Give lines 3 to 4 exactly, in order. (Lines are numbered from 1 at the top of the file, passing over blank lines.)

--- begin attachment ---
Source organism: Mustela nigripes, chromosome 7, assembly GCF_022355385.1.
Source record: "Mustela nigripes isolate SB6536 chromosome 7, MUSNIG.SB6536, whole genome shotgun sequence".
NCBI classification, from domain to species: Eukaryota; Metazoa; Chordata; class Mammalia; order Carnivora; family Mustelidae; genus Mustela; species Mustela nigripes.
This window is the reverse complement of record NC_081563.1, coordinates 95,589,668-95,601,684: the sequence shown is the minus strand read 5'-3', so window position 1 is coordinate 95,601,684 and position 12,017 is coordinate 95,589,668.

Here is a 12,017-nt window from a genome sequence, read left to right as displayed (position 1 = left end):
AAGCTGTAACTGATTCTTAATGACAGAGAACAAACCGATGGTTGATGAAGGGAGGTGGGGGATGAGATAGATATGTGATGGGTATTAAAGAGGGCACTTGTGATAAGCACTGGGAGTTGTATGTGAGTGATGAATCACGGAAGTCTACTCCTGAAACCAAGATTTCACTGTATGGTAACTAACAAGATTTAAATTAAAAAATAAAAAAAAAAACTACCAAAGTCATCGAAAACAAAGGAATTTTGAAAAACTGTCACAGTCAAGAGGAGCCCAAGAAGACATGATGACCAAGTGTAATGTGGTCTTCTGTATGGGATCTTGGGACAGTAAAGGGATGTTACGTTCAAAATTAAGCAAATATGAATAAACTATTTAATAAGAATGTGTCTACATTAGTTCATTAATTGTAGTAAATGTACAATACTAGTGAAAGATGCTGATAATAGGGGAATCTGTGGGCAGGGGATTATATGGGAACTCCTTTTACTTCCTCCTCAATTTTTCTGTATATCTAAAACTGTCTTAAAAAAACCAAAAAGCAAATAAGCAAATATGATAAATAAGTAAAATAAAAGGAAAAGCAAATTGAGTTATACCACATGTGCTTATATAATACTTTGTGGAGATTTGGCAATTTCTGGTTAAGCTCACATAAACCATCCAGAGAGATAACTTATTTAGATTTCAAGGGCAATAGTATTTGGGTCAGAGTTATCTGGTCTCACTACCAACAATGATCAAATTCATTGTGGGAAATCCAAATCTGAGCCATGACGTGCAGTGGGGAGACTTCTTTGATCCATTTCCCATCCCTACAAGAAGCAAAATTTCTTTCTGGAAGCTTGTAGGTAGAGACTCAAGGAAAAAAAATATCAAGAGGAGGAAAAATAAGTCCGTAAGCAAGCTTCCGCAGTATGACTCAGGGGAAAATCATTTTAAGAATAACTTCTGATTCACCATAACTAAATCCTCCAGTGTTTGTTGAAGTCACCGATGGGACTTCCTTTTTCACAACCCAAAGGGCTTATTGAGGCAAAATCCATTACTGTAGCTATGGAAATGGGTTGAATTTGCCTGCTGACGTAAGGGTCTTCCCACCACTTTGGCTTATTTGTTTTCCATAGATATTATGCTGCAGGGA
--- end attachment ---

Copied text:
NCBI classification, from domain to species: Eukaryota; Metazoa; Chordata; class Mammalia; order Carnivora; family Mustelidae; genus Mustela; species Mustela nigripes.
This window is the reverse complement of record NC_081563.1, coordinates 95,589,668-95,601,684: the sequence shown is the minus strand read 5'-3', so window position 1 is coordinate 95,601,684 and position 12,017 is coordinate 95,589,668.